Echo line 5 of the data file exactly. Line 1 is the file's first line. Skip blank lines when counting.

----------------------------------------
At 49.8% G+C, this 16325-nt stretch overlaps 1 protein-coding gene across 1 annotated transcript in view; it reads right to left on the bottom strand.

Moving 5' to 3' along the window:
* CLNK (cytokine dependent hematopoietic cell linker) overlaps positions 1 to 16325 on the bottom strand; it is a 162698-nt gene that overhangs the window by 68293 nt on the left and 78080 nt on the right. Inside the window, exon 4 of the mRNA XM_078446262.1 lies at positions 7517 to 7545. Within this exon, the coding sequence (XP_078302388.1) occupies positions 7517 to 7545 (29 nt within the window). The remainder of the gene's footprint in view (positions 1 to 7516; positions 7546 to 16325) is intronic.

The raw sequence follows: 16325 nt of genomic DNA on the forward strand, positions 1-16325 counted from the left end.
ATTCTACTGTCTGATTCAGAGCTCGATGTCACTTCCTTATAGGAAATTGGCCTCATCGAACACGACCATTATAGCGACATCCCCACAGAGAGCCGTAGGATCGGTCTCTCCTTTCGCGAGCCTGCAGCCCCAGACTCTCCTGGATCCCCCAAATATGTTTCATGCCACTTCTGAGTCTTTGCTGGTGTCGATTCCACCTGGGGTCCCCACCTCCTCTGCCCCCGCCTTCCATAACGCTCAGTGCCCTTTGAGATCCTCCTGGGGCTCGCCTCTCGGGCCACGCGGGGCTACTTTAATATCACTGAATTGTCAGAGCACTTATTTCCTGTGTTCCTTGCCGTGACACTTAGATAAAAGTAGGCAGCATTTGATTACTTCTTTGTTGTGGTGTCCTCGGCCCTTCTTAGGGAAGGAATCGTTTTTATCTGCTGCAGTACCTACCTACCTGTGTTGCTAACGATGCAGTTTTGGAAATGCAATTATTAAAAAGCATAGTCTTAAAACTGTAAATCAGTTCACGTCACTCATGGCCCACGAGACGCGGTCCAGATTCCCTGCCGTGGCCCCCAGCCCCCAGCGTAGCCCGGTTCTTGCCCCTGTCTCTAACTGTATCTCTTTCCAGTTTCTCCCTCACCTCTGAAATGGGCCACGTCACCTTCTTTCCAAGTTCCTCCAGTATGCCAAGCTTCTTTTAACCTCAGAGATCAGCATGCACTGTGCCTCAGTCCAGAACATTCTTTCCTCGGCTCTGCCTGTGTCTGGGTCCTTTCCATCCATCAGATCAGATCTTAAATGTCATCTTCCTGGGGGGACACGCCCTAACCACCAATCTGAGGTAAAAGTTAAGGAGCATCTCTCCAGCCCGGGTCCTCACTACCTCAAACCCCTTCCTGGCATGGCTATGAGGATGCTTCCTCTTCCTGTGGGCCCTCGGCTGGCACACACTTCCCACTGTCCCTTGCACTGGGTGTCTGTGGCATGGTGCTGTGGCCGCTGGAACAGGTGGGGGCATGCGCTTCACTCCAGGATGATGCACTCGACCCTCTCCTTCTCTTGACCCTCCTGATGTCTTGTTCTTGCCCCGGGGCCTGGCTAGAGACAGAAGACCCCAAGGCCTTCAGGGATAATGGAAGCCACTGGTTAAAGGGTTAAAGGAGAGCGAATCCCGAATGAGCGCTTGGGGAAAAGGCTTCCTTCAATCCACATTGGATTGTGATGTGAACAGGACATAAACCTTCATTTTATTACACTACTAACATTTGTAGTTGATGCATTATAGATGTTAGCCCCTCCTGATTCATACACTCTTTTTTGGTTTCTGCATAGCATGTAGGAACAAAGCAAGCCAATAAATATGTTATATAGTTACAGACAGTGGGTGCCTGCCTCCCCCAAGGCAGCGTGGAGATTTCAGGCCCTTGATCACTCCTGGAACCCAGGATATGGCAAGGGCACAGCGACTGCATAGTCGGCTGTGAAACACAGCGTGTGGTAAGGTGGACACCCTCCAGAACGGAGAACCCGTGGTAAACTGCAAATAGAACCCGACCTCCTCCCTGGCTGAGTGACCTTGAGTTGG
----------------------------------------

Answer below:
ATTCTACTGTCTGATTCAGAGCTCGATGTCACTTCCTTATAGGAAATTGGCCTCATCGAACACGACCATTATAGCGACATCCCCACAGAGAGCCGTAGGATCGGTCTCTCCTTTCGCGAGCCTGCAGCCCCAGACTCTCCTGGATCCCCCAAATATGTTTCATGCCACTTCTGAGTCTTTGCTGGTGTCGATTCCACCTGGGGTCCCCACCTCCTCTGCCCCCGCCTTCCATAACGCTCAGTGCCCTTTGAGATCCTCCTGGGGCTCGCCTCTCGGGCCACGCGGGGCTACTTTAATATCACTGAATTGTCAGAGCACTTATTTCCTGTGTTCCTTGCCGTGACACTTAGATAAAAGTAGGCAGCATTTGATTACTTCTTTGTTGTGGTGTCCTCGGCCCTTCTTAGGGAAGGAATCGTTTTTATCTGCTGCAGTACCTACCTACCTGTGTTGCTAACGATGCAGTTTTGGAAATGCAATTATTAAAAAGCATAGTCTTAAAACTGTAAATCAGTTCACGTCACTCATGGCCCACGAGACGCGGTCCAGATTCCCTGCCGTGGCCCCCAGCCCCCAGCGTAGCCCGGTTCTTGCCCCTGTCTCTAACTGTATCTCTTTCCAGTTTCTCCCTCACCTCTGAAATGGGCCACGTCACCTTCTTTCCAAGTTCCTCCAGTATGCCAAGCTTCTTTTAACCTCAGAGATCAGCATGCACTGTGCCTCAGTCCAGAACATTCTTTCCTCGGCTCTGCCTGTGTCTGGGTCCTTTCCATCCATCAGATCAGATCTTAAATGTCATCTTCCTGGGGGGACACGCCCTAACCACCAATCTGAGGTAAAAGTTAAGGAGCATCTCTCCAGCCCGGGTCCTCACTACCTCAAACCCCTTCCTGGCATGGCTATGAGGATGCTTCCTCTTCCTGTGGGCCCTCGGCTGGCACACACTTCCCACTGTCCCTTGCACTGGGTGTCTGTGGCATGGTGCTGTGGCCGCTGGAACAGGTGGGGGCATGCGCTTCACTCCAGGATGATGCACTCGACCCTCTCCTTCTCTTGACCCTCCTGATGTCTTGTTCTTGCCCCGGGGCCTGGCTAGAGACAGAAGACCCCAAGGCCTTCAGGGATAATGGAAGCCACTGGTTAAAGGGTTAAAGGAGAGCGAATCCCGAATGAGCGCTTGGGGAAAAGGCTTCCTTCAATCCACATTGGATTGTGATGTGAACAGGACATAAACCTTCATTTTATTACACTACTAACATTTGTAGTTGATGCATTATAGATGTTAGCCCCTCCTGATTCATACACTCTTTTTTGGTTTCTGCATAGCATGTAGGAACAAAGCAAGCCAATAAATATGTTATATAGTTACAGACAGTGGGTGCCTGCCTCCCCCAAGGCAGCGTGGAGATTTCAGGCCCTTGATCACTCCTGGAACCCAGGATATGGCAAGGGCACAGCGACTGCATAGTCGGCTGTGAAACACAGCGTGTGGTAAGGTGGACACCCTCCAGAACGGAGAACCCGTGGTAAACTGCAAATAGAACCCGACCTCCTCCCTGGCTGAGTGACCTTGAGTTGG